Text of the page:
The smart grid just entered brand new territory: television airwaves. Today, service provider Spectrum Bridge announced that it is working with Google, of all companies, to start channeling data collected by smart meters over “white space,” the term for unused television channels.
Smart grid data communication is a hot-button issue in the burgeoning industry. Several camps have emerged, supporting much different modes for sending energy consumption data from smart meters back to utilities or to consumer electronics (like home energy management dashboards and smart appliances).
Silver Spring Networks and Trilliant champion proprietary networks to get this job done, while competitor SmartSynch taps into public mobile networks provided by carriers like AT&T, and Grid Net wants to use WiMAX networks to do the same thing.
Now Spectrum Bridge and Google are adding a new dimension to this skirmish, claiming that the “white space” is capable of exchanging data at much faster rates than even standard internet Wi-Fi. Distance and physical obstructions also don’t present as much of a problem.
White space is a relatively new concept. After the FCC enforced the transition from analog to digital television broadcasting, a bunch of channels were left empty, and the the commission made them available for unlicensed use. There have been several proposals to use them to supplement current wireless service in some areas, but this hasn’t gained serious traction.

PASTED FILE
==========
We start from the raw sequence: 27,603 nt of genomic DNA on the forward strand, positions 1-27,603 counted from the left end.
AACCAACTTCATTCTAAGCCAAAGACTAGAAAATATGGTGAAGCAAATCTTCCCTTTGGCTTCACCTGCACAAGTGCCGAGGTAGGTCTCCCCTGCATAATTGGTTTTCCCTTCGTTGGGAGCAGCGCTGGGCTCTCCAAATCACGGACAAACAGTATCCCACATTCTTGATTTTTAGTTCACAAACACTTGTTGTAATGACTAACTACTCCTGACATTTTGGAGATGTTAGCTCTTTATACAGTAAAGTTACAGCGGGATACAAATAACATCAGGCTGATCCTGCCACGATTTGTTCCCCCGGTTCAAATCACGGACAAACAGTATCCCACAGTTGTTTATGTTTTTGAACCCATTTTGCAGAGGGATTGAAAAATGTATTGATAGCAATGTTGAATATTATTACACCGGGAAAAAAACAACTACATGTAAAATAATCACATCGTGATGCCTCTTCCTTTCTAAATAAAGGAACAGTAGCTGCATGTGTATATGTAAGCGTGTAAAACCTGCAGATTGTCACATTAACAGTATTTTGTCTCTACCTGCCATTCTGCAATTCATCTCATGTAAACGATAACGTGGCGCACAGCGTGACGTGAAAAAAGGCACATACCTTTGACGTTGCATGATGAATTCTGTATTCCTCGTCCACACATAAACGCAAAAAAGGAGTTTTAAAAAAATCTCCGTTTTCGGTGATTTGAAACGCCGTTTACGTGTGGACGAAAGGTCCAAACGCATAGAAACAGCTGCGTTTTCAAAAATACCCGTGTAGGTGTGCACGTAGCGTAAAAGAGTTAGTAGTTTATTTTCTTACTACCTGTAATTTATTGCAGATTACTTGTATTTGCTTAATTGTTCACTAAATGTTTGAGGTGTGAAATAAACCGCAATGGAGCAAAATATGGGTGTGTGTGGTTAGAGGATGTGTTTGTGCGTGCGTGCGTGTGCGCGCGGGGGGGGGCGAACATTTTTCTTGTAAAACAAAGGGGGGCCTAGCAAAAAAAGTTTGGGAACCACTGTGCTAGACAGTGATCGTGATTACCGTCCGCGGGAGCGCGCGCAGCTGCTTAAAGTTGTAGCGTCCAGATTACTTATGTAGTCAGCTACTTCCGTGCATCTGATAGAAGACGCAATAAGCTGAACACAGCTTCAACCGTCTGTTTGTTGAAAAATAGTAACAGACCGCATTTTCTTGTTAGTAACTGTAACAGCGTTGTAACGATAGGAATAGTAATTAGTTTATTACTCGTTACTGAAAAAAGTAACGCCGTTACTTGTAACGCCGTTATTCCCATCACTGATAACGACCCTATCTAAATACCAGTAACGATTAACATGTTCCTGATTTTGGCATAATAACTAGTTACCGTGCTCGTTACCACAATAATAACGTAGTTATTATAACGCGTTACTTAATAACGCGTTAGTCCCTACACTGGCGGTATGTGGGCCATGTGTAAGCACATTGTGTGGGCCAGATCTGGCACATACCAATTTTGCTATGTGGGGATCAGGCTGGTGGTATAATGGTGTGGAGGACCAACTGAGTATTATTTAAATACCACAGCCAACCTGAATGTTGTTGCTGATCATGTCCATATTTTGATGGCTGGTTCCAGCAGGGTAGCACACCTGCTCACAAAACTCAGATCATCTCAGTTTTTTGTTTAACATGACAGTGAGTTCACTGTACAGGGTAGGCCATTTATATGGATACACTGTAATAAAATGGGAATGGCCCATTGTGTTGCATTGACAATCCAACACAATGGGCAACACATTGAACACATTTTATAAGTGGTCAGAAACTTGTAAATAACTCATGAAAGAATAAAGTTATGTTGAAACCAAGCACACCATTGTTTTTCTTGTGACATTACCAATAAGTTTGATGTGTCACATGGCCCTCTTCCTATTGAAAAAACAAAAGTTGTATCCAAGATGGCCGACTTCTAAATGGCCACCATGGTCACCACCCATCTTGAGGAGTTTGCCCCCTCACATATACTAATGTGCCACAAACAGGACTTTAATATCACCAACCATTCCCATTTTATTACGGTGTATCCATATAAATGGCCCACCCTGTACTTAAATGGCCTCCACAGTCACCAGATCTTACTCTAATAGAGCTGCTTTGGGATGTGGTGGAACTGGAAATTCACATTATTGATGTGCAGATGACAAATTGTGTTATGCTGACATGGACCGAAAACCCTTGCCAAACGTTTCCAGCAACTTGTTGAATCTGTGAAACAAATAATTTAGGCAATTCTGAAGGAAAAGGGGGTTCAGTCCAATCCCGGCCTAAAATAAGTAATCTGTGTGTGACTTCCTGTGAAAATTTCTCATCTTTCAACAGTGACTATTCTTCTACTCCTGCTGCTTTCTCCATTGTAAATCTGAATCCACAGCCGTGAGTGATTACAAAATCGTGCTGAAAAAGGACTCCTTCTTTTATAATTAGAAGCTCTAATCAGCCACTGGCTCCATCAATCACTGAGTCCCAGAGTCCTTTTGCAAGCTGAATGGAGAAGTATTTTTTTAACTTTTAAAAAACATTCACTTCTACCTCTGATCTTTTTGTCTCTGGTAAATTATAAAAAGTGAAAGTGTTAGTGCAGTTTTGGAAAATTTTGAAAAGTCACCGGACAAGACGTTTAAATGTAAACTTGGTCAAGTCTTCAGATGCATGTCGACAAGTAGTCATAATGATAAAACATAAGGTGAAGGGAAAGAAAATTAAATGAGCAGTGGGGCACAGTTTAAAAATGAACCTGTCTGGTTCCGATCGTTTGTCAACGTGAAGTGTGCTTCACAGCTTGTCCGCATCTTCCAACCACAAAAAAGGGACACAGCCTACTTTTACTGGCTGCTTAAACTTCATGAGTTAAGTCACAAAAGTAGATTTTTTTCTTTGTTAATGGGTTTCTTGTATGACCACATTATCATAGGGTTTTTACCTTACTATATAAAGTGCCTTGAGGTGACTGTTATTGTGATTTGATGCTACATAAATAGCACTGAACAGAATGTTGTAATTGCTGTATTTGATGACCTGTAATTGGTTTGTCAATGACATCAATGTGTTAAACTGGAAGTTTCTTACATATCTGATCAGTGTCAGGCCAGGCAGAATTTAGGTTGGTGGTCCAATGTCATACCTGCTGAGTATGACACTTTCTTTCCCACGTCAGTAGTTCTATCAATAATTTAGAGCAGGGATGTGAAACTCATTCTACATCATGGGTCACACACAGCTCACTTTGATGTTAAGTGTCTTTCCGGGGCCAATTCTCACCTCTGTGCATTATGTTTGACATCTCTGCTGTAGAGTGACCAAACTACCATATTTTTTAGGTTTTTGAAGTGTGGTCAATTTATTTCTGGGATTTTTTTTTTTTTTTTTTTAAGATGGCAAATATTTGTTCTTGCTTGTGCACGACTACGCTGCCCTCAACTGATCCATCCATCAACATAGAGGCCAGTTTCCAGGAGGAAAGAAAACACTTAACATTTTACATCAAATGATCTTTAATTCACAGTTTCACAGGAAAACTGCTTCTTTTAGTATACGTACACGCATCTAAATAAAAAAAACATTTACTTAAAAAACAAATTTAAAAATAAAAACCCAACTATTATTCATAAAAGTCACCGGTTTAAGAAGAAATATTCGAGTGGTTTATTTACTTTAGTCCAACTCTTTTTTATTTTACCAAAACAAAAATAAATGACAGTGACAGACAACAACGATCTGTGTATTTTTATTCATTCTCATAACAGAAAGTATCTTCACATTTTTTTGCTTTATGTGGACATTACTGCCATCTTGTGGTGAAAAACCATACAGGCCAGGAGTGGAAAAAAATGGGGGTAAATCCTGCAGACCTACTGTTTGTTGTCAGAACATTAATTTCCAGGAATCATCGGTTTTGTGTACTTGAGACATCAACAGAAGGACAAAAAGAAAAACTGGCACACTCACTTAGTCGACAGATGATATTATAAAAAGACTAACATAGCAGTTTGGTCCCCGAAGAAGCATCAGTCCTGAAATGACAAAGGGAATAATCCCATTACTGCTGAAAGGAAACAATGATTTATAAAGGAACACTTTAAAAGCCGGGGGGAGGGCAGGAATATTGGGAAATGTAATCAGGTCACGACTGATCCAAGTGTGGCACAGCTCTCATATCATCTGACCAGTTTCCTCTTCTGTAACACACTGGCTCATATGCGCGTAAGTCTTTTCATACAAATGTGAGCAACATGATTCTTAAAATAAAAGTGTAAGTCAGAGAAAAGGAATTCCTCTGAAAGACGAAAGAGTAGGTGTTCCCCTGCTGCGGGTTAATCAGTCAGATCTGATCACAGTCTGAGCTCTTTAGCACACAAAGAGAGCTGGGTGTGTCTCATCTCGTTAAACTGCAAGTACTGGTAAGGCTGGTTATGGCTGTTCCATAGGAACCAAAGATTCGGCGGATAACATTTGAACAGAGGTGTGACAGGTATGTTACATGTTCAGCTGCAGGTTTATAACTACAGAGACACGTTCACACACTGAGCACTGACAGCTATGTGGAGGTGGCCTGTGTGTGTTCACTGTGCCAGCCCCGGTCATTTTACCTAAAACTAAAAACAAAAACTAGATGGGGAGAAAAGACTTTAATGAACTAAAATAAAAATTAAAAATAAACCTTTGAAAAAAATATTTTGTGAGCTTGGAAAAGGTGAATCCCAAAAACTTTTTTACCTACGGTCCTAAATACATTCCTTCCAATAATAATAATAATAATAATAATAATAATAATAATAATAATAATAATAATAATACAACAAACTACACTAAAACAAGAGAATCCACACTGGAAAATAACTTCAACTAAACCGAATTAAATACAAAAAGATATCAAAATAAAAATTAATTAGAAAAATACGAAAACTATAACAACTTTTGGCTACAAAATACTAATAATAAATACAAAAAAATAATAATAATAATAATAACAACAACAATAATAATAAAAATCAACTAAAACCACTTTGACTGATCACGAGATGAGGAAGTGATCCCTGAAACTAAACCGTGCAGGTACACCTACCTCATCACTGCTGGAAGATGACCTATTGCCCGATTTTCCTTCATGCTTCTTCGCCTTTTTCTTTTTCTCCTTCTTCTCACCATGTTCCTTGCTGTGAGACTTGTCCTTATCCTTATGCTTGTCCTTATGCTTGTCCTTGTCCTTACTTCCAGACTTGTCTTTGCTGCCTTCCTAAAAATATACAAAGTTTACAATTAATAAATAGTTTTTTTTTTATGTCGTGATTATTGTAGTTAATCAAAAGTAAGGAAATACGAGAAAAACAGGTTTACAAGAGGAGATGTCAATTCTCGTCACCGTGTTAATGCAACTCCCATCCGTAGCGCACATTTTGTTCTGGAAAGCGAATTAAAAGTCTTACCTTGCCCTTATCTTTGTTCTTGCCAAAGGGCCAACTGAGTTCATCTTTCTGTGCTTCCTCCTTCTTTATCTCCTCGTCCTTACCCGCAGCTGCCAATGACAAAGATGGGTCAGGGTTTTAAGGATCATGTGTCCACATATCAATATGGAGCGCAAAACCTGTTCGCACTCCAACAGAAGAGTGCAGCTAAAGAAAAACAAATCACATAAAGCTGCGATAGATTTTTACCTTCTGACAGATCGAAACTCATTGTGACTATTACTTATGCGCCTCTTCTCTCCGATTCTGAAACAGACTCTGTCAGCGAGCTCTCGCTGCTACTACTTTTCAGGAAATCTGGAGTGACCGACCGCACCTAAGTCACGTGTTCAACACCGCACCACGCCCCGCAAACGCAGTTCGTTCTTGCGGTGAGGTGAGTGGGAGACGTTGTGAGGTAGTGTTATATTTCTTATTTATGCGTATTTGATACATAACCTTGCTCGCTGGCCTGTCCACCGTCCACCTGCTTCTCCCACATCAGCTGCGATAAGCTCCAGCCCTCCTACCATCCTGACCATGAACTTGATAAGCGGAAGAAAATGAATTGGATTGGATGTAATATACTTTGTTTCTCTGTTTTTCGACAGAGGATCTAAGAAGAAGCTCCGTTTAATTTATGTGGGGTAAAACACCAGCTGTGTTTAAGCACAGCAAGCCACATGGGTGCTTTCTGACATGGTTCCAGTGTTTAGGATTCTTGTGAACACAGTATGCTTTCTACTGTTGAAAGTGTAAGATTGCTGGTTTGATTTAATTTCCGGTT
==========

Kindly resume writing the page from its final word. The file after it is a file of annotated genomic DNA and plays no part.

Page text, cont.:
Spotting the Smart Grid opportunity, Google teamed up with Smart Bridge and Plumas-Sierra Rural Electric Cooperative & Telecommunications — the utility in Plumas-Sierra County, Calif. — to test out the use of white space for sending energy data.
The county in the Sierra Nevada Mountains was chosen for the experiment because it is remote, and fairly isolated from wireless coverage. So far, the white space has successfully channeled information between parties, the local utility says. This is one of several white space tests that Spectrum Bridge has been involved in.
Google is involved because it is providing its PowerMeter tool to monitor the white space network. PowerMeter shows users how much energy they are using in their homes in real time, to monitor the white space network.
In addition to using the white space for smart grid communications, the local utility will also be tapping it to provide broadband internet connections to homes that haven’t had them before. Usually, smart grid communications are built on top of existing broadband networks, but, notably, the reverse is true in this situation.